Years ago, we stopped writing to-day and placing an apostrophe in the word ‘phone, because those words became common enough to understand without the help of added marks telling use how to interpret them. Type is meant to emulate the flow of speech, but also to present that speech in a more polished manner than we are expected to deliver in casual conversation. If anything calls for a polished, professional voice, it’s the text we provide to our customers, our market groups and our users. Any amount of text cluttered with unnecessary punctuation will lower the chance that it will be read and taken seriously.

28 Things Everybody Should Know, Part V

Quotation marks are for quotations, not slogans.

It took quite a long time for the English language to evolve into its present state. Hopefully, it’s still in the process. There are rules I’d love to see thrown out or changed, such as the proper spelling of judgement (that isn’t it) or the particularly nitpicky one about not beginning sentences with conjunctions. But this is about something different–where quotation marks do and do not belong.

We use quotation marks for several reasons: to show that we are citing exactly what someone has said, to declare ironic usage of a word or phrase, to signify nicknames, and to indicate song and chapter titles in albums and books.

Where do quotes not belong? First and foremost, company mottos and mantras. The reason isn’t so much that they’re unnecessary (although they are) but because, as stated above, one usage of quotes is to show irony, or inform others that you’re joking.

“It was my friend’s birthday, so I had to get him a card. But I was mad at him, so I put quotes around the word happy.”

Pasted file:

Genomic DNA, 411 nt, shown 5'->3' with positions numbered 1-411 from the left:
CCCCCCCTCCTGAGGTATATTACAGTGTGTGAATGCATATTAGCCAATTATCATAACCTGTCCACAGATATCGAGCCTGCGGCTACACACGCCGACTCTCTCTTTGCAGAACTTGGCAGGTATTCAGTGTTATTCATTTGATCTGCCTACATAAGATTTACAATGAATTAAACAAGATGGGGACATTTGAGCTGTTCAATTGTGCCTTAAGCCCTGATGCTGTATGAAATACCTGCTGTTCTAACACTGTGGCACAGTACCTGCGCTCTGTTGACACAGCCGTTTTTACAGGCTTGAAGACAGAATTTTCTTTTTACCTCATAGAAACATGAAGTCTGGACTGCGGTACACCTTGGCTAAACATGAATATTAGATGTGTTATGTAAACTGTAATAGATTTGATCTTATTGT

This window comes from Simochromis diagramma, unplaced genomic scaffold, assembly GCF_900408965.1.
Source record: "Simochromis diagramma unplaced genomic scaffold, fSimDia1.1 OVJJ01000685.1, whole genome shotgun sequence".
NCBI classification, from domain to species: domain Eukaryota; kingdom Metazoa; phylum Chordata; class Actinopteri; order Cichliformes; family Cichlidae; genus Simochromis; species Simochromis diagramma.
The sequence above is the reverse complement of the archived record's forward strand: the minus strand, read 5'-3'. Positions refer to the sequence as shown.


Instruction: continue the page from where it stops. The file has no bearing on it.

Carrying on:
This was a line from Demetri Martin’s These Are Jokes. It illustrates the very reason why we don’t use them in company slogans. To do so says, effectively, “I’m joking about this part.” Basically, you’re saying the opposite.

I saw this on a high seat in a restaurant. I’ll ignore its selective use of capitals, complete lack of punctuation, awkward balance and inconsistent linespacing, but the quotes serve absolutely no purpose. It took slightly more effort to add them for no improvement in clarity or impact. I think the reason we see this sort of thing so often is because the quotes, in this case, don’t hinder the message either. They’re just there.

I wish I could have grabbed a picture of the sign that used to be up at the convenience store near my house:



Quotation marks misused in company slogans are not only a source of humor and slight irritation, but they’re a often good way of distinguishing the more professional companies from those that don’t read into how users will take to their message. Nike, McDonald’s, Microsoft . . . we’ve seen them and their mantras a thousand times in a thousand places, but never do we see them in quotes–because nobody is literally saying it. It’s more of an attitude than something that must be voiced.

Like I said earlier, our language is always shifting. A hundred, even fifty years ago, you would have found quotes all over advertisements. Like the idea of dangling prepositions, it’s just something you have to let go of.